5 Self-Care Tips to Avoid Holiday Burn-Out

stressed out woman holding giftsNov 21, 2023

By Caroline Young, MS, RD, LD, RYT

Do the holidays stress you out sometimes? If the answer is yes, you are not alone. In fact, some Americans have reported they are more likely to experience increased stress than decreased stress this time of year (1).

October 31 and January 1 are like the start and finish lines of a celebration marathon, and it can be a joyous time. But it is easy to get caught up in the seemingly endless to-do lists. For many of us, the go-go-go mentality can lead to burn-out, sickness and, well, a bad mood! Here are some ways to keep yourself healthy, mentally and phsyically, during the holidays.

Keep Stress in Check.

When the body is in a constant state of “fight or flight,” hormones go haywire, particularly cortisol (our “stress hormone”), and can lead to weight gain (2).

Find time to slow down, press the pause button, and continue (or start!) self-care practices. Need some ideas? Everyone’s different, but some stress-busters include meditation, journaling, time in nature, yoga and other forms of exercise (Aim for at least 30 minutes, five days a week) (3,4).

Eat Superfoods.

Make nutrient-rich foods the majority of your diet -- start simple by making half your plate veggies. Choose foods high in fiber, protein and good fat, which can help with weight maintenance because they help us feel fuller longer. Every day, include plant-based protein like peanuts and peanut butter, lean poultry and fish, low-fat dairy products, whole grains, and fruits and vegetables (5,6).

When you’re on the party circuit, it’s easier to make sure you eat nourishing foods if you bring your own. Try Glazed Butternut Squash with Peanuts or Garlic and White Bean Dip.

Catch Zzz’s.

In the midst of the holiday hustle, it’s easy to skimp on sleep. But sleep deprivation can throw appetite hormones out of whack, and lead to increased food intake (7).

Shoot for 7-8 hours a night. Before bed, try limiting screen time, drink herbal tea, or do gentle stretches to ensure a restful sleep (8).

Be Mindful & Merry.

Whether it’s mom’s mashed potatoes or a coworker’s homemade cookies, delicious food is everywhere. And while food is fuel, it also serves to bring people together and carry on cultural traditions.Additionally, restricting food can lead to overeating, disordered eating and social isolation.

So, have your holiday treats, but practice mindful eating -- sit down, slow down, listen to your body and savor your food. Practicing mindful eating can help with weight maintenance. Try taking a moment to pause and breathe between bites, and then decide if the third cookie still has the same appeal (9).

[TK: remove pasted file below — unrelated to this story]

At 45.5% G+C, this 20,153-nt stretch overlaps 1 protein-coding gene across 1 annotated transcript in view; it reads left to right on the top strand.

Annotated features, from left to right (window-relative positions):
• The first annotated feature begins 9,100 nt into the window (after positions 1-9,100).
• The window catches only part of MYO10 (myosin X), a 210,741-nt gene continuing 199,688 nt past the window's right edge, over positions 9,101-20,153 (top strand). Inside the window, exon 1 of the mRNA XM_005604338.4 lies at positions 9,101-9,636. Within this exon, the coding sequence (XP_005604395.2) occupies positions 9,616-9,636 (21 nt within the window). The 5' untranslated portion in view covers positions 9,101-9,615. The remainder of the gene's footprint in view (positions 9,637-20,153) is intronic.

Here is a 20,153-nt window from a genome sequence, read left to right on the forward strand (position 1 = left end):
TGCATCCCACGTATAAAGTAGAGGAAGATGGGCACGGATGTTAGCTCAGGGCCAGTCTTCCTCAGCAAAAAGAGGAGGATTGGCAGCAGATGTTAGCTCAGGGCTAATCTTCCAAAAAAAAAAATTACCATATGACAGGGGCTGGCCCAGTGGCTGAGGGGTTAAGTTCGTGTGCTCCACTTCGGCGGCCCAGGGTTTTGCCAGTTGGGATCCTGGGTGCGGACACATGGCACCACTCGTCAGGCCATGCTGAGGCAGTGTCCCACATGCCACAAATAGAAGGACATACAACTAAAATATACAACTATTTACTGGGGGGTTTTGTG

And don’t show up to the party ravenous – recipe for disaster. Try a fiber and protein rich snack an hour beforehand. An apple with a spoonful of peanut butter will work (10).

Lay off the Booze.

Going overboard at the bar can make it harder to continue ‘mind’ful eating when the mind is saturated with alcohol.

Nurse your drink and take sips of water in between. Ladies, aimt to stick to an average of one drink per day, and men, aim for two drinks per day. That’s 12 oz. of beer, 5 oz. of wine or 1.5 oz. of vodka for each serving, according to the Dietary Guidelines for Americans.

Bonus: You’ll feel like a million bucks the next morning (11, 12).


1. Holiday Stress. American Psychological Association. https://www.apa.org/news/press/releases/2006/12/holiday-stress.pdf. Published December 12, 2006. Accessed November 30, 2017.

2. Wardle J, Chida Y, Gibson EL, Whitaker KL, Steptoe A. Stress and adiposity: a meta-analysis of longitudinal studies. Obesity (Silver Spring). 2011;19(4):771-8.

3. Learn to manage stress: MedlinePlus Medical Encyclopedia. Learn to manage stress: MedlinePlus Medical Encyclopedia. https://medlineplus.gov/ency/article/001942.htm. Accessed October 13, 2016.

4. Recommendations for Physical Activity - NHLBI, NIH. U.S National Library of Medicine. http://www.nhlbi.nih.gov/health/health-topics/topics/phys/recommend. Accessed October 13, 2016.

5. Fiber: MedlinePlus Medical Encyclopedia. Fiber: MedlinePlus Medical Encyclopedia. https://medlineplus.gov/ency/article/002470.htm. Accessed October 13, 2016.

6. Westerterp-Plantenga MS, Lemmens SG, Westerterp KR. Dietary protein – its role in satiety, energetics, weight loss and health. British Journal of Nutrition. 2012;108(S2). doi:10.1017/s0007114512002589.

7. Shlisky J, Hartman T, Kris-Etherton P. Partial Sleep Deprivation and Energy Balance in Adults: An Emerging Issue for Consideration by Dietetics Practitioners. 2012;112(11):1785-1797. doi: http://dx.doi.org/10.1016/j.jand.2012.07.032.

8. How Much Sleep Is Enough? - NHLBI, NIH. U.S National Library of Medicine. http://www.nhlbi.nih.gov/health/health-topics/topics/sdd/howmuch. Accessed October 13, 2016.

9, Mathieu J. What Should You Know About Mindful and Intuitive Eating? Journal of the American Dietetic Association. 2009:109(12):1982-1987. doi: http://dx.doi.org/10.1016/j.jada.2009.10.023.

10. Neumark-Sztainer D, Wall M, Guo J, Story M, Haines J, Eisenberg M. Obesity, Disordered Eating, and Eating Disorders in a Longitudinal Study of Adolescents: How Do Dieters Fare 5 Years Later? Journal of the American Dietetic Association. 2006;106(4):559-568. doi: http://dx.doi.org/10.1016/j.jada.2006.01.003.

11, Alcohol use and safe drinking: MedlinePlus Medical Encyclopedia. Alcohol use and safe drinking: MedlinePlus Medical Encyclopedia. https://medlineplus.gov/ency/article/001944.htm. Accessed October 13, 2016.

12. Appendix 9. Alcohol. Home of the Office of Health Promotion and Disease Prevention. https://health.gov/dietaryguidelines/2015/guidelines/appendix-9/. Accessed October 13, 2016.

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